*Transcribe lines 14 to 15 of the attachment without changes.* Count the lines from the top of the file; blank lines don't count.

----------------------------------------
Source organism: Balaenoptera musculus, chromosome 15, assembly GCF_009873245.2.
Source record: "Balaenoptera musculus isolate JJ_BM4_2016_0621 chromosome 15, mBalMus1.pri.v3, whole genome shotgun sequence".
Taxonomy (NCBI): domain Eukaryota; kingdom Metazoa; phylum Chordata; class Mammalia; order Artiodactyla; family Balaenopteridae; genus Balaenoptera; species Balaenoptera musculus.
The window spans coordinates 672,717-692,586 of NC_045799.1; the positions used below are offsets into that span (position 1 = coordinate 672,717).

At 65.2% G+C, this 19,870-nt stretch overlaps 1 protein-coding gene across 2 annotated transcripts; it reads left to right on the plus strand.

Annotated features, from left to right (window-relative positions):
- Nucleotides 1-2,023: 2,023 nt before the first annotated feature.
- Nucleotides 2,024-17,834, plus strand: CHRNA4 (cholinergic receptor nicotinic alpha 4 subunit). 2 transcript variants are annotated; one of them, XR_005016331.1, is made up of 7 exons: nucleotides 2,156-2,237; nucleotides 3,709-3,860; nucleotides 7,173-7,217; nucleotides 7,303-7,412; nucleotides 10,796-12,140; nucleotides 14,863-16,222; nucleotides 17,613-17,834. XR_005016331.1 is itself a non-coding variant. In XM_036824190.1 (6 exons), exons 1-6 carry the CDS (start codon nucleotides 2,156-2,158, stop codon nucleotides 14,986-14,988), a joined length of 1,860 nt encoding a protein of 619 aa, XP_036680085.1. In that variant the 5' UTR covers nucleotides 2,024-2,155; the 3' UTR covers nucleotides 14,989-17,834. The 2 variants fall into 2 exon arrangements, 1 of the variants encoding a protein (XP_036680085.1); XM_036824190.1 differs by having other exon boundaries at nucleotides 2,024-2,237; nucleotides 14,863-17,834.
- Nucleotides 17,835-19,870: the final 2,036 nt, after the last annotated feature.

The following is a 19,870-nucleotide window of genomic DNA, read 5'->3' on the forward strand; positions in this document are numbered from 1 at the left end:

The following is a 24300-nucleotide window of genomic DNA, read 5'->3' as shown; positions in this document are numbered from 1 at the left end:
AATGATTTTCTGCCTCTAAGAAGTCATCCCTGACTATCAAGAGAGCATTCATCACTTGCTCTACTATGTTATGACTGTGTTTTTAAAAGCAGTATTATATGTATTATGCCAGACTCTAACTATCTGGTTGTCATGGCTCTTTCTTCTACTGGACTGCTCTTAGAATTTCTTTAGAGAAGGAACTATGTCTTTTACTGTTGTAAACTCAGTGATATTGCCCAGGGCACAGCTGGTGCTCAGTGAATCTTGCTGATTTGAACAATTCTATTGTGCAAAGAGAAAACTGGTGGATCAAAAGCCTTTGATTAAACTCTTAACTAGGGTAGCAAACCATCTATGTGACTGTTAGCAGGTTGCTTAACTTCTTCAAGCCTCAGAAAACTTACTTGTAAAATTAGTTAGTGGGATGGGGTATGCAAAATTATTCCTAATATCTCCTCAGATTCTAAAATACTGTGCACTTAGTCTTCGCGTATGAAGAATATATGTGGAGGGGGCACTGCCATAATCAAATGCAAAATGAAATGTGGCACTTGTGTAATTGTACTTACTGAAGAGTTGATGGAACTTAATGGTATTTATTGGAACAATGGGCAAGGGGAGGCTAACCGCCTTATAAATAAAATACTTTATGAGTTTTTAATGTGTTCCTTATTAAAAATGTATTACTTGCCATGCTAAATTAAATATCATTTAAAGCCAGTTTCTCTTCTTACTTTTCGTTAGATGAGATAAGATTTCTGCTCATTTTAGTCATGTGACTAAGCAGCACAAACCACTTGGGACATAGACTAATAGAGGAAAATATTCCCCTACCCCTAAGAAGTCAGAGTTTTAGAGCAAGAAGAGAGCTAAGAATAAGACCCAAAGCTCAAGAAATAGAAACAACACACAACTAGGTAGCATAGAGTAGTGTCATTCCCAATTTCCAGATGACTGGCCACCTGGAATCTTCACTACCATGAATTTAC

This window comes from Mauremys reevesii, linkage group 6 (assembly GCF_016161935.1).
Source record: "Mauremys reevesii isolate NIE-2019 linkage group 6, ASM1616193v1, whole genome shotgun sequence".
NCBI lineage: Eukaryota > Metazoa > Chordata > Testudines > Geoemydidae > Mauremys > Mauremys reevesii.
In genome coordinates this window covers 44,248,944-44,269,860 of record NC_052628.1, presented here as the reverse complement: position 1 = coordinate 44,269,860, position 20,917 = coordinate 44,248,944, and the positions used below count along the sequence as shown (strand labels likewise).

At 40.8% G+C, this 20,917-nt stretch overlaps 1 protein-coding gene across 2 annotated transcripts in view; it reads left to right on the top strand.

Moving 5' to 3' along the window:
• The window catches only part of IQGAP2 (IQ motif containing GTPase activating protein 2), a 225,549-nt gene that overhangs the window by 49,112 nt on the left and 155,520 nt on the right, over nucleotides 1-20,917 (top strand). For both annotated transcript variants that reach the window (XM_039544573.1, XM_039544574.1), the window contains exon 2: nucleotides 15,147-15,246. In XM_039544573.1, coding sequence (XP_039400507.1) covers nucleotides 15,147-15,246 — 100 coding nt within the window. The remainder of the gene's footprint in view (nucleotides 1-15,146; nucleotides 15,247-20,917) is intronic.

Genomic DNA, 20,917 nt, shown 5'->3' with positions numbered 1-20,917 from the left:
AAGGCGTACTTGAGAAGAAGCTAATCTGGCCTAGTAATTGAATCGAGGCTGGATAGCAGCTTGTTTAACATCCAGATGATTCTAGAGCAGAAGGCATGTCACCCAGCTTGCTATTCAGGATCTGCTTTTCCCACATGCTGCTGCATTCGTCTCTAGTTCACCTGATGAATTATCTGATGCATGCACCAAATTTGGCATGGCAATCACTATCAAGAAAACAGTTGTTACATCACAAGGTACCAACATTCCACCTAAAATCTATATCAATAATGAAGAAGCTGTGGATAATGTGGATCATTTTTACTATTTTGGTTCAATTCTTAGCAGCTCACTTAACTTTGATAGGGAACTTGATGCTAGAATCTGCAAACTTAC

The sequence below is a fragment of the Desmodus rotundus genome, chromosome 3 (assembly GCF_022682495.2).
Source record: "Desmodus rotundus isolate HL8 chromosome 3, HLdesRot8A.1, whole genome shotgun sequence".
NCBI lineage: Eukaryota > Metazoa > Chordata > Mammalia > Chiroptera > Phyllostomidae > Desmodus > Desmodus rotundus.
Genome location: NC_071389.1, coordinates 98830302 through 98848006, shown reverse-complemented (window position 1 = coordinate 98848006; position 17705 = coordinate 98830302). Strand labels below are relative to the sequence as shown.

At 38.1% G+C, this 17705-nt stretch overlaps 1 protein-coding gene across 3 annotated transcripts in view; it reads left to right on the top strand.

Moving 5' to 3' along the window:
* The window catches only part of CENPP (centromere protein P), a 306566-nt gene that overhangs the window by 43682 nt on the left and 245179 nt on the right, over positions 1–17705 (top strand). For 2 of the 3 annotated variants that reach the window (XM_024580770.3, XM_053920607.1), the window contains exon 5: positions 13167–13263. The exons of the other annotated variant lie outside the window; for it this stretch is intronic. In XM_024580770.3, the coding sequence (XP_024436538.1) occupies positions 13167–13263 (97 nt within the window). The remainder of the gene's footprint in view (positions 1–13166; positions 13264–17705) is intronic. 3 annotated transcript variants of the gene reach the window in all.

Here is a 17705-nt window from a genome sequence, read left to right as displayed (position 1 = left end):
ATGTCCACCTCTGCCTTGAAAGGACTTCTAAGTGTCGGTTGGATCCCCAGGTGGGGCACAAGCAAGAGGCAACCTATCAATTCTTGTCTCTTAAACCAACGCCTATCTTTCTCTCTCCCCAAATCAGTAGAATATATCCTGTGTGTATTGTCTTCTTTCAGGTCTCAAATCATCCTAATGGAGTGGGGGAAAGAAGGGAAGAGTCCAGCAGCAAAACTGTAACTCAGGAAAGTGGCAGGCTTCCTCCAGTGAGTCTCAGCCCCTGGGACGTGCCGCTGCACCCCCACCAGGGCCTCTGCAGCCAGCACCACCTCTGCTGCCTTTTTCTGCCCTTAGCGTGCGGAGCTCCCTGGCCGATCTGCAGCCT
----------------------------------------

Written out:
Source record: "Mauremys reevesii isolate NIE-2019 linkage group 6, ASM1616193v1, whole genome shotgun sequence".
NCBI lineage: Eukaryota > Metazoa > Chordata > Testudines > Geoemydidae > Mauremys > Mauremys reevesii.